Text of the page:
The Appellate Court backed a verdict by a lower court in October last year that saw 45-year-old Jimmy Sjostrom fined 20,000 Swedish crowns ($2,843) for infringing intellectual property rights by sharing four music files.
The International Federation for the Phonographic Industry (IFPI) hailed the conviction as a boost for intellectual property protection and said it could act as a deterrent.
"The verdict only concerns four songs and it costs the one sentenced about 20,000 crowns in fines--that is 5,000 crowns per song," IFPI said in a statement.
"Illegal file-sharing is thus expensive when there are legal and cheap alternatives available over the Internet today," IFPI added.
The legal action is part of a carrot-and-stick approach by the industry, which is pushing cases against illegal file-sharers while promoting legal music services.
movie and music files from the Internet illegal only in 2005 after having been by Hollywood.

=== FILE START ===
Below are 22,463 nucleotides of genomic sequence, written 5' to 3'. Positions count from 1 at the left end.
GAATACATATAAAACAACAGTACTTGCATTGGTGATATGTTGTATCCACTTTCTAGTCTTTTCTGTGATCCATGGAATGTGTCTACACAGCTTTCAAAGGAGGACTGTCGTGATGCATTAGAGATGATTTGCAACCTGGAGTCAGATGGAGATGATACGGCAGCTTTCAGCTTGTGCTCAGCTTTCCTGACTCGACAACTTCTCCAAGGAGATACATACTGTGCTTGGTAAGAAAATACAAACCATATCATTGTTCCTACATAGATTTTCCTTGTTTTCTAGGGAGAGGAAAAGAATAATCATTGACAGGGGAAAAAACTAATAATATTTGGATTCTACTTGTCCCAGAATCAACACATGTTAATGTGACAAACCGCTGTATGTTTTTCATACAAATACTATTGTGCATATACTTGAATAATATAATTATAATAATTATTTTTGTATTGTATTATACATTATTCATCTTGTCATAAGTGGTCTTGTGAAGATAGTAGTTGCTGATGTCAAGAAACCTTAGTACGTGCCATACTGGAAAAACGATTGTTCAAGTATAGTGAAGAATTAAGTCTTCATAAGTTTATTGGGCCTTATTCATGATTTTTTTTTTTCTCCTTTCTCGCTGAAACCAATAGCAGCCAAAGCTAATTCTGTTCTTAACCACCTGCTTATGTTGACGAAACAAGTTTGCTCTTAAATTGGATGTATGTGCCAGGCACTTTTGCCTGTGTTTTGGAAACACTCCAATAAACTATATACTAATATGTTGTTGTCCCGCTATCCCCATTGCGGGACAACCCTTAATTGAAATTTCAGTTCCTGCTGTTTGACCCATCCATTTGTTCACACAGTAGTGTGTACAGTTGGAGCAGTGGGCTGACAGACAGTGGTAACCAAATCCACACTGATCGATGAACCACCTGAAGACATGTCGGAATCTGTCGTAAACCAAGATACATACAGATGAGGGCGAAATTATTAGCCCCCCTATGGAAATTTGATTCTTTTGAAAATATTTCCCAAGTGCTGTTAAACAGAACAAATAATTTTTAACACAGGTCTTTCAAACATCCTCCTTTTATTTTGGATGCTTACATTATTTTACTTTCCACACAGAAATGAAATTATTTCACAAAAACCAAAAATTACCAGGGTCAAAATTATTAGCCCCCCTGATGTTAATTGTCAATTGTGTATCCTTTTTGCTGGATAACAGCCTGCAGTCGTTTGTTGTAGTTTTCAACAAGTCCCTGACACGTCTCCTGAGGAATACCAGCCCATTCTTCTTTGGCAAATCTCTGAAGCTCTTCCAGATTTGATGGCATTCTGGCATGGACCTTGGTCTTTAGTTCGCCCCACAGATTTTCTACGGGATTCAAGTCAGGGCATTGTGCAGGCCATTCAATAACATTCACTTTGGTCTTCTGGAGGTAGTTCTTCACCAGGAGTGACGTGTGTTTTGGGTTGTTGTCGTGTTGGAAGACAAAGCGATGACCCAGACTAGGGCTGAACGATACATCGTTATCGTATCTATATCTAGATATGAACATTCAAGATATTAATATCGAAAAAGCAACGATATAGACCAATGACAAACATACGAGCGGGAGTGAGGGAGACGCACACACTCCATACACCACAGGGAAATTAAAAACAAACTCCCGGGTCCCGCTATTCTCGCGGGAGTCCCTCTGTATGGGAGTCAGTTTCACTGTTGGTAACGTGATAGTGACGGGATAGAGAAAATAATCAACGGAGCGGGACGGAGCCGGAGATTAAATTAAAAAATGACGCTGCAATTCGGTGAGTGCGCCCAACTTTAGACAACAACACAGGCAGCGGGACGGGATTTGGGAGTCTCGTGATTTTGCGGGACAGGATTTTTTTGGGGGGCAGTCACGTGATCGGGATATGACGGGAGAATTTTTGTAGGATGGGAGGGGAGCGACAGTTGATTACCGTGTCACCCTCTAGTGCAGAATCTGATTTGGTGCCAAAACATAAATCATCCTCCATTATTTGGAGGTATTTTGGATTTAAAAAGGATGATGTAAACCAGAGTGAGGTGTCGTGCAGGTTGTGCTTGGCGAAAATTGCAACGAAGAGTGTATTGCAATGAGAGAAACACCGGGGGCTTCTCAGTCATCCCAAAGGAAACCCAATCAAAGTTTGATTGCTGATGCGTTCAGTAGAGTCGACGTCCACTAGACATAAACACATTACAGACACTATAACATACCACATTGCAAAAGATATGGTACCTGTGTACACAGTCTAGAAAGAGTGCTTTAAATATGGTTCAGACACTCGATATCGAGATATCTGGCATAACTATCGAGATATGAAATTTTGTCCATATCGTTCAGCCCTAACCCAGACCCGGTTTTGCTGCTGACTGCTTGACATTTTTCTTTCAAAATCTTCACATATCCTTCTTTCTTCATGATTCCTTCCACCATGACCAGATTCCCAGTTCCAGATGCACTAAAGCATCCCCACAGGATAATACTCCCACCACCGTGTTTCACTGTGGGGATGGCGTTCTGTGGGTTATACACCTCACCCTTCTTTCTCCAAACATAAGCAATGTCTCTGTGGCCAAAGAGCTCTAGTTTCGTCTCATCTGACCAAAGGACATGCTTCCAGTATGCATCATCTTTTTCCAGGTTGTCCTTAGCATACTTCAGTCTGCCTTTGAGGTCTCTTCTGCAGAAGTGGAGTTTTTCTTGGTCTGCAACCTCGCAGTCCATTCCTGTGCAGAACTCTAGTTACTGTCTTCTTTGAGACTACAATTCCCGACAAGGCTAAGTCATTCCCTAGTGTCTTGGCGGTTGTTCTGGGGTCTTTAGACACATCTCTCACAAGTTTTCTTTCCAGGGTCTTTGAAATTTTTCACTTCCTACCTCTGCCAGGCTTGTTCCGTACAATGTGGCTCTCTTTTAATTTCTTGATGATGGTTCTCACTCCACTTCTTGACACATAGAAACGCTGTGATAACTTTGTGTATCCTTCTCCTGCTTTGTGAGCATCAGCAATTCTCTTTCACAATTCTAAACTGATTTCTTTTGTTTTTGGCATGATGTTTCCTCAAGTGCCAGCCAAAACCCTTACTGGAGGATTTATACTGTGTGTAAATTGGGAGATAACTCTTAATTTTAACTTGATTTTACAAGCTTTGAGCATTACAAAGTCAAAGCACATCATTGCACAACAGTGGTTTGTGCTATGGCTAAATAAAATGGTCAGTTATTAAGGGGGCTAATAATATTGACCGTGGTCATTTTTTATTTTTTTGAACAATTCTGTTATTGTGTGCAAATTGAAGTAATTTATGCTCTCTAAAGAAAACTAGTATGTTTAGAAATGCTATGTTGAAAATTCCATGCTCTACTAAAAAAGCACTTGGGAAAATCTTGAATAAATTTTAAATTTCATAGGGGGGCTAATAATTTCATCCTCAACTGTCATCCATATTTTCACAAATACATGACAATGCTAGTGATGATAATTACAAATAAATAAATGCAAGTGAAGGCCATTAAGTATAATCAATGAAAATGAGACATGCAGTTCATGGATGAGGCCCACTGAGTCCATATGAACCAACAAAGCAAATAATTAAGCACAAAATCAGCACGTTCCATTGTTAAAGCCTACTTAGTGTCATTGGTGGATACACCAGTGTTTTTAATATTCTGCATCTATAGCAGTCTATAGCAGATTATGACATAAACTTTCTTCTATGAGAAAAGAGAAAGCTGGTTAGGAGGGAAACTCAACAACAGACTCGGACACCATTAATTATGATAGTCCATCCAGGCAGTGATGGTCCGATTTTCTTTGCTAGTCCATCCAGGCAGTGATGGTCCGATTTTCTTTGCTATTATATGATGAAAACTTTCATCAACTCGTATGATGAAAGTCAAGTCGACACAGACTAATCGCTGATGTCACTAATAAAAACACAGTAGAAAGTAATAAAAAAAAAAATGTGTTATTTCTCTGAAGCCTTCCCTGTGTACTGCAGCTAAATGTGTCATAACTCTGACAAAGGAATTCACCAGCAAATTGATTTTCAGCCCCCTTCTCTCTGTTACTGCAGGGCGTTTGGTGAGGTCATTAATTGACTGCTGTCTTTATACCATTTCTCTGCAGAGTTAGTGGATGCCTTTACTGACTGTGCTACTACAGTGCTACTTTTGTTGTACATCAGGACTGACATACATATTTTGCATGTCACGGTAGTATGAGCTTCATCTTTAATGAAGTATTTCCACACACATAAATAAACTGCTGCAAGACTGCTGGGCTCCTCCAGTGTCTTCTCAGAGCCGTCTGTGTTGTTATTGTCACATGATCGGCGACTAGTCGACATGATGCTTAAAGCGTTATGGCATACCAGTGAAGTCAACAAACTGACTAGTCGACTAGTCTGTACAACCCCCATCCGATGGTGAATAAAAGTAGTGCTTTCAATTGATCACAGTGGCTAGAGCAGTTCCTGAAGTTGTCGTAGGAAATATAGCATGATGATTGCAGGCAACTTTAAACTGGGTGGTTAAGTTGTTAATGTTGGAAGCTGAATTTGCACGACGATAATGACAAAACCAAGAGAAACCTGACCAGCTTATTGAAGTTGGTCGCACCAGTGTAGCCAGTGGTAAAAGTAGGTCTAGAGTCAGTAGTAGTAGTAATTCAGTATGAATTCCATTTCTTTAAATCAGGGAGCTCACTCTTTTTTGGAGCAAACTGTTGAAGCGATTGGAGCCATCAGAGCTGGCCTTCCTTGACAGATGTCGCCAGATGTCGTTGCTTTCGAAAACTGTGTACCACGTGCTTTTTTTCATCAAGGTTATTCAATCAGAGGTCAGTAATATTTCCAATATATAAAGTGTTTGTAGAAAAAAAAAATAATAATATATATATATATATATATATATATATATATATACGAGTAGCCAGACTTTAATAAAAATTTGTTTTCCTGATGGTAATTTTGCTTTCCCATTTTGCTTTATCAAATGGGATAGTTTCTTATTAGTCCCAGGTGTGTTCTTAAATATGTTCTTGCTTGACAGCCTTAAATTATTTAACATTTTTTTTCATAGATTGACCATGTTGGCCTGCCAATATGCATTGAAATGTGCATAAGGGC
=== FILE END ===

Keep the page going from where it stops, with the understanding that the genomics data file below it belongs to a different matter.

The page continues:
But the Pirate Party, a political group that wants Sweden to re-legalize file-sharing, also claimed the verdict as a success--saying it meant Swedish police would have a hard time finding file-sharers since they could only access Internet records for a crime that carries a jail sentence.
"The verdict confirms that the penalty for file-sharing in Sweden today is a fine," the group said in a statement.
"For trifling crimes such as file-sharing, they are instead obligated to uphold their customer's right to anonymity," the group added.